Legal Update - More Department of Labor Guidance for Employees with Children

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Summer is finally here! What about your employees that are unable to work  because they need to care for their children this summer when their child care plans have changed?   The U.S. Department of Labor (“the DOL”) recently released more guidance on Emergency Paid Sick Leave (EPSL) and Emergency Family and Medical Leave Expansion Act leave (E-FMLA) related to employees who are unable to work. See new FAQ #93 at:

What leave is available? First and foremost, it remains true that these leaves can be used if the employee’s childcare is “unavailable” due to the COVID-19 pandemic.  Remember, the DOL defines a “child care provider” broadly as “someone who cares for your child,” including people who are paid to watch your children and “individuals who provide child care at no cost and without a license on a regular basis, for example, grandparents, aunts, uncles or neighbors.” See FAQ #68.   So that means these leaves can be used if an employee’s children are not able to go to their summer camp, or recreational center programs for reasons related to the pandemic. But employees may NOT take the leaves simply because school closed for the summer.

What information can an employer ask about this leave? The practical issue is what type of information can the employer require to apply the leaves in a summer camp/program scenario? Does the employee need to establish their children were enrolled already and the camp/program closed? What if they never had a chance to enroll due to COVID-19? What if they use the camp/program every summer, but they aren’t required to pre-enroll and/or they didn’t enroll this year based on the uncertainty of the public health emergency?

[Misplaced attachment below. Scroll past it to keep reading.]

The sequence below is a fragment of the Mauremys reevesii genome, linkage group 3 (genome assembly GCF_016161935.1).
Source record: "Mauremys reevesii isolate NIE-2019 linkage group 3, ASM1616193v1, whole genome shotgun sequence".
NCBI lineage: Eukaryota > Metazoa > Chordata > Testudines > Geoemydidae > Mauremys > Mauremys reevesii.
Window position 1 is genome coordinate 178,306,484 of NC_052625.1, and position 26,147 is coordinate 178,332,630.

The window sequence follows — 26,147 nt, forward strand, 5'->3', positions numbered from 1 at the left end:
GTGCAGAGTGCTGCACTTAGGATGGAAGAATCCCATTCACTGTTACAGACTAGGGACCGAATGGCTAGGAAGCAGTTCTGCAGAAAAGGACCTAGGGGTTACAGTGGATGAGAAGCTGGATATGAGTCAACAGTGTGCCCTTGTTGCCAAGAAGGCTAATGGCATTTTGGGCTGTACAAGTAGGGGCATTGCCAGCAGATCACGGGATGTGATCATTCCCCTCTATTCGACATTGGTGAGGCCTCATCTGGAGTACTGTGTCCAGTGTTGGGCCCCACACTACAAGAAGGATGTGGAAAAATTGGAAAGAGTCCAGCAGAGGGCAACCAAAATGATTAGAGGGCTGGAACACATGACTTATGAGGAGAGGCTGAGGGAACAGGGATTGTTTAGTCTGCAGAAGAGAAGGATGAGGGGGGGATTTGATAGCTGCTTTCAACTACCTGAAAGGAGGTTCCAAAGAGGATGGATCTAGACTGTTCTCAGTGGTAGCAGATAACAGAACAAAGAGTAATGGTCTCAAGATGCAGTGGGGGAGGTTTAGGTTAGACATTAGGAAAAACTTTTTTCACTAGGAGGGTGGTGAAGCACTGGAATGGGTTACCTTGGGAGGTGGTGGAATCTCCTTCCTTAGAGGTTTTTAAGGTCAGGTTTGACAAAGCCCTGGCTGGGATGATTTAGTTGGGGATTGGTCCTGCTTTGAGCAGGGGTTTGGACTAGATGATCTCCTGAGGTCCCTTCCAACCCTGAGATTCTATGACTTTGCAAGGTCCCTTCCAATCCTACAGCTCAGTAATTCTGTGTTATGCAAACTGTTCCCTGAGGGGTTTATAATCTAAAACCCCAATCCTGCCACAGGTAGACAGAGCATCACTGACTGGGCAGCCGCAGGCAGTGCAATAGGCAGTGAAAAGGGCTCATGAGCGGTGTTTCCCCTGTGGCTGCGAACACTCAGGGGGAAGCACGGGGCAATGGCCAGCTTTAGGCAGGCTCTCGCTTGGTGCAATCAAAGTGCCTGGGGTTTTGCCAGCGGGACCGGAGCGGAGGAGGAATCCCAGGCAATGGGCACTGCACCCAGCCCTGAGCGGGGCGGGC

Bottom line:  employers should not add extra certification burdens to employees related to summer camps/programs.  Instead, the employee must provide the following information:   their name, the dates for which the employee requests the leave; the reason for the leave; and a statement that the employee is unable to work because of the above reason; plus the name of the employee’s child/ren; the name of the…place of care or child care provider that has closed or become unavailable; and a statement that no other suitable person is available to care for your child/ren. See FAQ #16.  And while some employers find these minimal reporting requirements frustrating, they should remember the overarching principles at play under the Families First Coronavirus Act: to provide working parents a safety net if they cannot work due to loss of childcare related to the pandemic.

 - Amy Reasner and Wilford Stone

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